Changing the conversation

Role: creative direction, concepting, writing

In 2015, the challenge with polio eradication in Pakistan centered around distrust of both the vaccine and polio workers who would go door to door administering it by the Pashtun people in the frontier region with Afghanistan.

To overcome this, we needed to change the conversation around polio in Pakistan.

Instead of relying on fear of polio, as previous polio campaigns did, we created communications that focused on creating trust for the health workers by showing them as being members of the community with shared values.

The primary goal of the campaign was to lower refusals by caregivers. As a secondary effect, by branding the health workers as important members of their communities increased the prestige of the role, making the program able to meet their recruitment goals with higher quality candidates, which created a virtuous cycle.

We made this video to introduce a panel at Cannes featuring folks from UNICEF and the World Bank, which succinctly touches on the challenges around polio immunization in this region at the time.


Containing polio transmission between Pakistan and Afghanistan is an ongoing challenge. When an outbreak pops up in Karachi, Pakistan, another will inevitably appear in Kabul, Afghanistan. It makes sense—the border between the two countries was arbitrarily drawn by a 19th century British diplomat to make Afghanistan a buffer zone between British and Russian interests, splitting the Pashtun people between the two countries.  This has had the effect of making the border somewhat porous (a vexing problem for the American military over the past almost two decades) which makes containing disease transmission difficult.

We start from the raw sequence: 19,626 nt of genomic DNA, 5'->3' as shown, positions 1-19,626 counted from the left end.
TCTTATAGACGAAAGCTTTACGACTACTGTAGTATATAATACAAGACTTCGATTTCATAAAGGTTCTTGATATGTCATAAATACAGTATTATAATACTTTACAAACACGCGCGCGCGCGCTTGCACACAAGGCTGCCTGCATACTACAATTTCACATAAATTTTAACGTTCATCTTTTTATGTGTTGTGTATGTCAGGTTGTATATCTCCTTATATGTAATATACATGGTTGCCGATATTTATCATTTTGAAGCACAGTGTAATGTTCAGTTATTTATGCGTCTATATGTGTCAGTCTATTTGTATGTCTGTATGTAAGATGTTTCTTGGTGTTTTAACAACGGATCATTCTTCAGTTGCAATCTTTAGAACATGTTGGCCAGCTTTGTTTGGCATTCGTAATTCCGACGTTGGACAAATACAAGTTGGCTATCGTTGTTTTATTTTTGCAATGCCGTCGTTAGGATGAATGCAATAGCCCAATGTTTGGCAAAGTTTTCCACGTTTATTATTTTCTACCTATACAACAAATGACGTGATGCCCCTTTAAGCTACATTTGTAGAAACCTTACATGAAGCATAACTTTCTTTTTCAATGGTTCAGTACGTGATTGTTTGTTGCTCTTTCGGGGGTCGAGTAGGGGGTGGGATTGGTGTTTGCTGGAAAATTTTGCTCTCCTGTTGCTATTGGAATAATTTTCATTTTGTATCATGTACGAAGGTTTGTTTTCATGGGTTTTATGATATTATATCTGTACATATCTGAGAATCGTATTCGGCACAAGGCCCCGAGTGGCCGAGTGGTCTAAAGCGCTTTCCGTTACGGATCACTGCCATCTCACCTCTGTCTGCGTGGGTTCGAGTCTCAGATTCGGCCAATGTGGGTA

Since everyone the vaccinators will encounter at a border checkpoint is not from their community, leveraging shared experience won’t work. Here the campaign voice is more about linking vaccination to the aspiration of travel.

As anyone who’s ever traveled with children can tell you, you can never have too many activities. This is admittedly a bit out of the ‘laundromat calendar’ playbook, but it’s much more effective than a typical educational leave behind.